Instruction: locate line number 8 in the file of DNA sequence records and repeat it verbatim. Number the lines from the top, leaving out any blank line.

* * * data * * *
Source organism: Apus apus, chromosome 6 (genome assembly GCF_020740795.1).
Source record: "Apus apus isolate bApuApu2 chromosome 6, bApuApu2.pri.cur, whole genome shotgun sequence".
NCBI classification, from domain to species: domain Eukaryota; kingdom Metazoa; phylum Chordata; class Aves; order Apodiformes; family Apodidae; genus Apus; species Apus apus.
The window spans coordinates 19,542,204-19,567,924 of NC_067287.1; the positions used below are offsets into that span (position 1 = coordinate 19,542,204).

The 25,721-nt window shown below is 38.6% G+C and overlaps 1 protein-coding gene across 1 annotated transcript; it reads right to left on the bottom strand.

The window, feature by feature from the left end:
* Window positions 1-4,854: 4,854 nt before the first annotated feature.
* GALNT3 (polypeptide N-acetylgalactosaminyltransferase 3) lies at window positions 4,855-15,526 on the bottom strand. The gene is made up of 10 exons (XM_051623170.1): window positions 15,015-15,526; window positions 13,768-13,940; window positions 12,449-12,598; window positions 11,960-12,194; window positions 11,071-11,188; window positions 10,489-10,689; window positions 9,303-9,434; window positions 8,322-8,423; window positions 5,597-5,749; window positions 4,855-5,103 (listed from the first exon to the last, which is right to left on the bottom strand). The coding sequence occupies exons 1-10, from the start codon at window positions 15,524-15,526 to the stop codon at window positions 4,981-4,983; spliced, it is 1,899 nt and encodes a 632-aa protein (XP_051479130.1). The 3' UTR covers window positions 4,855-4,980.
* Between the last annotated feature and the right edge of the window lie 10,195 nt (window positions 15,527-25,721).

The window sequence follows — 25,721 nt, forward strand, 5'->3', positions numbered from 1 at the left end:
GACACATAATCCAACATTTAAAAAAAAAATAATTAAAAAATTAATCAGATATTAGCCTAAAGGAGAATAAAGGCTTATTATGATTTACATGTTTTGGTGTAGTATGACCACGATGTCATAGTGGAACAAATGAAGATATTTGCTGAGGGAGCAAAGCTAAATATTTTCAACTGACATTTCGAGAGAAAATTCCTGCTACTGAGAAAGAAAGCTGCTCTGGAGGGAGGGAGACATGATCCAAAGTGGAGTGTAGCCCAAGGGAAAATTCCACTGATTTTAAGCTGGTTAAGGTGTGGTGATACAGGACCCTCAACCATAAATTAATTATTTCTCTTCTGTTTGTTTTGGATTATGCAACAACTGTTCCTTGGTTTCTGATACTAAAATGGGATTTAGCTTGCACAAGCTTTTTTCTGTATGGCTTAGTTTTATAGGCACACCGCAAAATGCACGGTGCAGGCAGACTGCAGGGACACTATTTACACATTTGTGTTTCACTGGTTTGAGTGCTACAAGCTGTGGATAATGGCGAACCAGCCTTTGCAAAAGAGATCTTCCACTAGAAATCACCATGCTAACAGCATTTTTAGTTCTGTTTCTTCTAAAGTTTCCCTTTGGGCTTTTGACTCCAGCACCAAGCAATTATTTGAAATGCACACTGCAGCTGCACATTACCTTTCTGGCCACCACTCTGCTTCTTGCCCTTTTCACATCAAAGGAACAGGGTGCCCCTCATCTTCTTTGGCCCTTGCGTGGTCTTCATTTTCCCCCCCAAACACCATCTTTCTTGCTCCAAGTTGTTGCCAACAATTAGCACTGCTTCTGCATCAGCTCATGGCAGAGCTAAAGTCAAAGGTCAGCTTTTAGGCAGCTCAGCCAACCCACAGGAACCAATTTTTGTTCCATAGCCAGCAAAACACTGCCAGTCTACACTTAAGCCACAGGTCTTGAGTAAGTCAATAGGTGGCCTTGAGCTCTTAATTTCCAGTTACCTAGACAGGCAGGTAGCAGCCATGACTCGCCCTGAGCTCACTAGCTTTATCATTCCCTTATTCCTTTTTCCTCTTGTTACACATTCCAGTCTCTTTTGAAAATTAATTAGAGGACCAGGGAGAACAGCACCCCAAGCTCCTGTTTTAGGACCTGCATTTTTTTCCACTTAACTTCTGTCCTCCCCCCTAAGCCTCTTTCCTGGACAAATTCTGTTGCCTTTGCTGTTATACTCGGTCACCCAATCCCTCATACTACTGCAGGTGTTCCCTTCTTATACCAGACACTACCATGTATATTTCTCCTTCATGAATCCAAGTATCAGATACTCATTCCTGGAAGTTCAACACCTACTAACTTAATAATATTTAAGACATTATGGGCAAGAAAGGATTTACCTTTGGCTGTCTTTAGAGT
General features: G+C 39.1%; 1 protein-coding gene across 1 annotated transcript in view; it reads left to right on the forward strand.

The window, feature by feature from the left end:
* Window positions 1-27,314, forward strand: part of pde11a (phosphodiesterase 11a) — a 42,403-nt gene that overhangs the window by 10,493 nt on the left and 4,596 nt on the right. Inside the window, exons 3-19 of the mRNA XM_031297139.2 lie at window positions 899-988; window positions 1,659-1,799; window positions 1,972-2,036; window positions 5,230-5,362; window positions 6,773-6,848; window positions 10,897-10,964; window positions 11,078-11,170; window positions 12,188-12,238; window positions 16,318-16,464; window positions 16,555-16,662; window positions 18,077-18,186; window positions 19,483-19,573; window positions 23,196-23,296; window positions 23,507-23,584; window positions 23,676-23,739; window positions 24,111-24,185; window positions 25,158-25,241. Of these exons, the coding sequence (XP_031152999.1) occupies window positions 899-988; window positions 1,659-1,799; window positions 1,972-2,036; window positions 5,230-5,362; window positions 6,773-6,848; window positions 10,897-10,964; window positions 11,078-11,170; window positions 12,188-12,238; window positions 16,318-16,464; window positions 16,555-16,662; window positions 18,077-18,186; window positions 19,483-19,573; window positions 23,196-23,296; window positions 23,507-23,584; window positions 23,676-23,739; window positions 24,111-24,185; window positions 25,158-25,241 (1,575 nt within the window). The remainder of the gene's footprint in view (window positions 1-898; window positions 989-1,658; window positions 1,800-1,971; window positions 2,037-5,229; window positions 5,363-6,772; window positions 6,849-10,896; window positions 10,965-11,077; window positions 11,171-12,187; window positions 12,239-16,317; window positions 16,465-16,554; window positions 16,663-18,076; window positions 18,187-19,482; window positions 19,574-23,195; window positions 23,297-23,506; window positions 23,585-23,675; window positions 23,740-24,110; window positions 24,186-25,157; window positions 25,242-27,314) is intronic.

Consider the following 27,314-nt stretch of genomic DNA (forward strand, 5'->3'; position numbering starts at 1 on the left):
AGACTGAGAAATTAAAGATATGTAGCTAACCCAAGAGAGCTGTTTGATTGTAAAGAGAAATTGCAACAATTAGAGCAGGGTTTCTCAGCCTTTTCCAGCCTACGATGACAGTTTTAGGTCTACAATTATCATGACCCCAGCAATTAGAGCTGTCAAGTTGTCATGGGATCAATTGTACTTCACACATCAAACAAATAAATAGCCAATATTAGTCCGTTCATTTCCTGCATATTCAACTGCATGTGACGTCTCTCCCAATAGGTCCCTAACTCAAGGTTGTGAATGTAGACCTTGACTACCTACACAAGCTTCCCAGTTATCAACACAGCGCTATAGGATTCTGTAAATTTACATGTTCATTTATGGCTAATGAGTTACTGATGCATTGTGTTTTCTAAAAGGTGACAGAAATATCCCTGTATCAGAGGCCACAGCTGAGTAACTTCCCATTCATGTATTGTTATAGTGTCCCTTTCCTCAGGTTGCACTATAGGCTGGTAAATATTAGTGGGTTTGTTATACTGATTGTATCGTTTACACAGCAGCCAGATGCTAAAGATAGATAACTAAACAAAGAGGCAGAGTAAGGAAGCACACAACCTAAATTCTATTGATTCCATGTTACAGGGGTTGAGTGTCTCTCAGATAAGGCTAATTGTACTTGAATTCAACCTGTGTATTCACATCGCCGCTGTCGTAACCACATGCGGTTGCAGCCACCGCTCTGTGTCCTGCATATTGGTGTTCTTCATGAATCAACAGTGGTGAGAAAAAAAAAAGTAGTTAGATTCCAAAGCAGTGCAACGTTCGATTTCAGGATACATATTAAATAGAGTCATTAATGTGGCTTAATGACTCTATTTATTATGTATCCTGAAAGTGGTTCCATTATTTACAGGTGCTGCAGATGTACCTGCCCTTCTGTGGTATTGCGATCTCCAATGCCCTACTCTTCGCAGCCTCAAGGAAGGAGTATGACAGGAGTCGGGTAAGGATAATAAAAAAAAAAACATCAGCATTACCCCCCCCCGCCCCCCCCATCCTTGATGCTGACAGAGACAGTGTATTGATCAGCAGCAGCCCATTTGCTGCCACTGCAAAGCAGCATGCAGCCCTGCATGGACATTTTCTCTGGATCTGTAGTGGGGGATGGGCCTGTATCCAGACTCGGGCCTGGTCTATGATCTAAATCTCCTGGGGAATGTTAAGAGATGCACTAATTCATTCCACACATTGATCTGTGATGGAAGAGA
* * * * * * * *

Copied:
* GALNT3 (polypeptide N-acetylgalactosaminyltransferase 3) lies at window positions 4,855-15,526 on the bottom strand. The gene is made up of 10 exons (XM_051623170.1): window positions 15,015-15,526; window positions 13,768-13,940; window positions 12,449-12,598; window positions 11,960-12,194; window positions 11,071-11,188; window positions 10,489-10,689; window positions 9,303-9,434; window positions 8,322-8,423; window positions 5,597-5,749; window positions 4,855-5,103 (listed from the first exon to the last, which is right to left on the bottom strand). The coding sequence occupies exons 1-10, from the start codon at window positions 15,524-15,526 to the stop codon at window positions 4,981-4,983; spliced, it is 1,899 nt and encodes a 632-aa protein (XP_051479130.1). The 3' UTR covers window positions 4,855-4,980.